Chem Tales: Cannabis Needs Women in Power

A report reveals that the industry is hiring women — but not as leaders.

As the founder of a cannabis recruiting platform, Karson Humiston is used to the presence of pot in her daily life. For starters, cannabis is the common ground she shares with her clients and investors as the CEO of Vangst. It’s also a ubiquitous presence in the news, the target of obscenely large investments from major corporate interests, and possibly one of the most medically significant plants in the world.

It is, simply put, a topic that no longer qualifies as taboo — at least, not here in California.

Recently, Humiston was attending a wedding in Upstate New York when she realized she might be living in a bubble. She was chatting with some guests — many of them friends from college — when the subject of their professional lives arose. She recalls how flabbergasted her friends became when she told them what she did for a living, and how the cannabis industry currently employs nearly 300,000 people across the U.S.

“My friends were calling them ‘pickers,’ ” she laughs. “Like they thought they were all marijuana pickers. I had to try and explain to them that, within cultivation alone, there are horticulturalists and botanists and trimmers and everything else.”

This was a prudent reminder that the reality of legalized cannabis has yet to truly sink in across many pockets of the country.

Here in California, it can be easy to forget that other regions of the U.S. still imagine the industry to be populated solely by small farmers. Some would undoubtedly prefer those days, but the truth is that cannabis is currently one of the strongest creators of new jobs in the U.S. Legalization has also provided the opportunity for those in power to redefine hiring to correct profound inequalities in workforce hierarchies.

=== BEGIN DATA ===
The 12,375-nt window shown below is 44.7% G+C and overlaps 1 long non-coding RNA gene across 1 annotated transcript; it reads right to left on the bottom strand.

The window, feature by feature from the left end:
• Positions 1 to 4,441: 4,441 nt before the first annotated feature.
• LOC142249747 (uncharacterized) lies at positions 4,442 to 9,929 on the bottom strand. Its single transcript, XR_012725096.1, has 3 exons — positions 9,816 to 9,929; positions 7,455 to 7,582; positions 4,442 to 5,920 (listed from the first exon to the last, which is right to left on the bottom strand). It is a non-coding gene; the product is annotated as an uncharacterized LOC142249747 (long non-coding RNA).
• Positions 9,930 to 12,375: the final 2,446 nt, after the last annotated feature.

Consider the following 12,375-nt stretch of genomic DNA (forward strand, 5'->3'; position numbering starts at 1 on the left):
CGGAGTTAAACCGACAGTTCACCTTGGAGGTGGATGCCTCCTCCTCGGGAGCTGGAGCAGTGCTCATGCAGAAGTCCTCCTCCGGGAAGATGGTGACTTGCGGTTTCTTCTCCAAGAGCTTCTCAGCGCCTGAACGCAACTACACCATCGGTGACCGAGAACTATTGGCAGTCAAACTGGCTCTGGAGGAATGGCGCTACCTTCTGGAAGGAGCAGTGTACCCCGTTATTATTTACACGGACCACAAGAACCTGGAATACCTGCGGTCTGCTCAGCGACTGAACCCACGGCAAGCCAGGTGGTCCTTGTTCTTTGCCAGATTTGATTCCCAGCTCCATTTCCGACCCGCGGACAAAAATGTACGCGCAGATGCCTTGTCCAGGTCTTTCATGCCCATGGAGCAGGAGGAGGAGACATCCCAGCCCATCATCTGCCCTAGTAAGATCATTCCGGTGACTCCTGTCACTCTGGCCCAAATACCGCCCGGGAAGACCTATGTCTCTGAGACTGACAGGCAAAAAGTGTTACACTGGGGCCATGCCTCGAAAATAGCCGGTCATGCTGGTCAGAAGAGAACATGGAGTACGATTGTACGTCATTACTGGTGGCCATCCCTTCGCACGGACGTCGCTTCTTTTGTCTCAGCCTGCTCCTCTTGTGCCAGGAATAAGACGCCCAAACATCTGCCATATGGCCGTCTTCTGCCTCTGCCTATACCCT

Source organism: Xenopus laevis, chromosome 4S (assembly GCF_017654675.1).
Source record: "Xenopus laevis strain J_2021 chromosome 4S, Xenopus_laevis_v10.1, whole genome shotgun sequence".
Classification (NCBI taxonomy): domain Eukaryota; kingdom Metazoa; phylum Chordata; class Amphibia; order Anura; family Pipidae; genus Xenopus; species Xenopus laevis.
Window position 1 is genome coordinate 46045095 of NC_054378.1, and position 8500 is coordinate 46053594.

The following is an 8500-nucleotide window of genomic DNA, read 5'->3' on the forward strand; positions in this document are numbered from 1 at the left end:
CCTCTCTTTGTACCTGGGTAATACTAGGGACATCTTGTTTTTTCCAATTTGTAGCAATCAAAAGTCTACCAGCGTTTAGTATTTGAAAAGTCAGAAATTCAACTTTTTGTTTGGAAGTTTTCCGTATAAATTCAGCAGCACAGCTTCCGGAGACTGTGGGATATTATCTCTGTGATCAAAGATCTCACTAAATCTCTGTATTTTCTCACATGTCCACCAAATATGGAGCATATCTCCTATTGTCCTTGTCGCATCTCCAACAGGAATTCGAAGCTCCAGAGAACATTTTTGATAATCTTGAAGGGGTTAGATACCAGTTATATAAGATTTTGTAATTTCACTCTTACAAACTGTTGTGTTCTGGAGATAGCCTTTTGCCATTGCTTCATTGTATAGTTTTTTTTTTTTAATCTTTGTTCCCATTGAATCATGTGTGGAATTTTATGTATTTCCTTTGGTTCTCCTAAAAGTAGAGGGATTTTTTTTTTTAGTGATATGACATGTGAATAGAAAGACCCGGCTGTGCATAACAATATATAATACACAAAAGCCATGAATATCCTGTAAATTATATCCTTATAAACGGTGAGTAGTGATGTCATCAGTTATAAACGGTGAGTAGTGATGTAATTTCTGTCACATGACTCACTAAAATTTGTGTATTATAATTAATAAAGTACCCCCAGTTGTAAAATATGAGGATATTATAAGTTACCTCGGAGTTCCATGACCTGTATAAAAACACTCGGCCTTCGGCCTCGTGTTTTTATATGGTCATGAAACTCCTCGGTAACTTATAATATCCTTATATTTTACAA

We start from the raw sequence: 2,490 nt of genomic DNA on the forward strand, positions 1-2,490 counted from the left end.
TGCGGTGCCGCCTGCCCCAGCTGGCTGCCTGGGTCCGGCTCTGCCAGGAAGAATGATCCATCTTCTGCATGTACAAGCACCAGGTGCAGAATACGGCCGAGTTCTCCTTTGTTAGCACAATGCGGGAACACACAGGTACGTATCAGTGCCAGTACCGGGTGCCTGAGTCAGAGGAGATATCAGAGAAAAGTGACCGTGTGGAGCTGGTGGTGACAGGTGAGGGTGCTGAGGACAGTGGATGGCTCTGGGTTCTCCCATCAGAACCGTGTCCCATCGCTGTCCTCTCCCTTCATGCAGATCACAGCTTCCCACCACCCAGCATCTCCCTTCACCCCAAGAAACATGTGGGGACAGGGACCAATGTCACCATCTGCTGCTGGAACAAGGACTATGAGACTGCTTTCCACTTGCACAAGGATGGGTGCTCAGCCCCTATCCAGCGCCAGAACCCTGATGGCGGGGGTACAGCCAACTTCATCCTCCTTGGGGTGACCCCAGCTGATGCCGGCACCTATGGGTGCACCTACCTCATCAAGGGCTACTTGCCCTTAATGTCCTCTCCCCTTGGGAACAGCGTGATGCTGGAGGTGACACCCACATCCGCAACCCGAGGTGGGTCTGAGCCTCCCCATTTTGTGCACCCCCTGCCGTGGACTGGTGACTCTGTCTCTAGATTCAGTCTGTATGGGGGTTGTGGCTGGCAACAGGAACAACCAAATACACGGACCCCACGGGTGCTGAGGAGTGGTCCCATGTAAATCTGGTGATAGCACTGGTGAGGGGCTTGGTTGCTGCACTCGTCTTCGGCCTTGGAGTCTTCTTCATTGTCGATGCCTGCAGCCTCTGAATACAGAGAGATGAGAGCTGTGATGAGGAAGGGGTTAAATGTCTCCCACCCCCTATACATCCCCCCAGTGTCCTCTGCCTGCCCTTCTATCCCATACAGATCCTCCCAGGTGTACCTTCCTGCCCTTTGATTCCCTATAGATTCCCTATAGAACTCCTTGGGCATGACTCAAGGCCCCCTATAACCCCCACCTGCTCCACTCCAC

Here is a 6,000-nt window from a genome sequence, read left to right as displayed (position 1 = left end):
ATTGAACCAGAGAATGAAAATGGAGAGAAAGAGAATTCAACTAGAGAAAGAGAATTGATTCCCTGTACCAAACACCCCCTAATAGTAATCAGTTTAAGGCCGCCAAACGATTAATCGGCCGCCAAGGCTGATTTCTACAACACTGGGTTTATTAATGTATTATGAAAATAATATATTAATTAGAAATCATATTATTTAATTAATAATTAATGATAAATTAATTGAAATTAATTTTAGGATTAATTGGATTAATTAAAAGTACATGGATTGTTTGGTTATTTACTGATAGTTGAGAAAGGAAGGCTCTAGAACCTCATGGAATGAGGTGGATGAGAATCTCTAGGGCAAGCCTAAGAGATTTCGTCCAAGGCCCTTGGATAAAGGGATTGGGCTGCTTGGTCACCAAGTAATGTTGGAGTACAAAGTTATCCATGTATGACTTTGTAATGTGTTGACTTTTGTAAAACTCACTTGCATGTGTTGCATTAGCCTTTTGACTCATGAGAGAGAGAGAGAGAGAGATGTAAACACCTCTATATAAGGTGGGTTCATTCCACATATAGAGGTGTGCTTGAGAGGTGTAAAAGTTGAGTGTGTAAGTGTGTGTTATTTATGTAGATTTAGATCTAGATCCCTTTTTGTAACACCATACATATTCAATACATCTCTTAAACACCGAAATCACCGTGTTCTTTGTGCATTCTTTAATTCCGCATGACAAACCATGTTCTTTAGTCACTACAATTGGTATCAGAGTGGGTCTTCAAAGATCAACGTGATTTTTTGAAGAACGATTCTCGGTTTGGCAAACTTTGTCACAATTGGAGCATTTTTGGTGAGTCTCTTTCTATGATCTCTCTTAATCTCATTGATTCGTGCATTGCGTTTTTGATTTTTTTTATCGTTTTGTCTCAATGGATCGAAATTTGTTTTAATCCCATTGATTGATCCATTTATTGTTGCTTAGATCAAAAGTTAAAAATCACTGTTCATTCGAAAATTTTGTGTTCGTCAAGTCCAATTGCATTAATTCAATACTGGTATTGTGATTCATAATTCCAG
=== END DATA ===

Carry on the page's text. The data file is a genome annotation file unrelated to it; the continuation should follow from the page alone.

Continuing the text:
It also means the recent release of an industry report from Vangst is well-timed. Focused on statistics regarding the employment of women in the cannabis industry, Vangst’s findings arrive at a prescient moment. The market is poised to explode should federal prohibition be lifted, but once that happens, it’s fair to question where diversity will rank as a priority for the billionaires sprinting in to grab a piece of the medicated pie.

Until then, however, there may still be time to shape the larger ethos of cannabis when it comes to best hiring practices and a more diverse workforce. According to Vangst, the industry has already made some notable strides.

In a survey of 166 cannabis businesses located in 17 states, Vangst found that 38.5 percent of employees identified as female. In contrast, the technology industry sits at a paltry 20 percent, while women account for nearly 70 percent of the education sector. Still, 38.5 percent is a decent start. The real problem has to do with the number of women in director and executive positions. Only 17.6 percent of all female-identifying cannabis employees surveyed said they held a role at that level.

“It’s a very small number,” Humiston notes. These companies “may be doing a good job at hiring women for mid-level and entry positions, but it doesn’t seem like there’s a lot of diversity at the top.”

It should be noted that while Vangst’s report focuses exclusively on individuals who identify as female in the cannabis workforce, similar — if not far worse — numbers should be expected when it comes to persons of color in leadership positions. A report focused on that subject would be of great value as well, but in the interim, the research compiled by Vangst allows for a better understanding of what’s happening within one facet of the workforce.

Humiston hopes this data reminds those in power that there’s room for improvement.

“If there’s no diversity at the top,” she says, “it’s going to be hard to have diversity throughout the rest of the organization.”

By placing more women in leadership roles, Humiston suggests, the cannabis industry can communicate its commitment to equality at all levels. Redefining normal has long been a rallying cry of the legalization movement. Why not extend that ideology to demand a new normal when it comes to hiring practices and diversity at all levels of a company?

“If every cannabis company pulls together,” Humiston says, “we have a chance to build one of the most inclusive industries in the world. In order to do that though, companies will have to prioritize diversity from Day One. They can’t just talk about it. They have to do it.”

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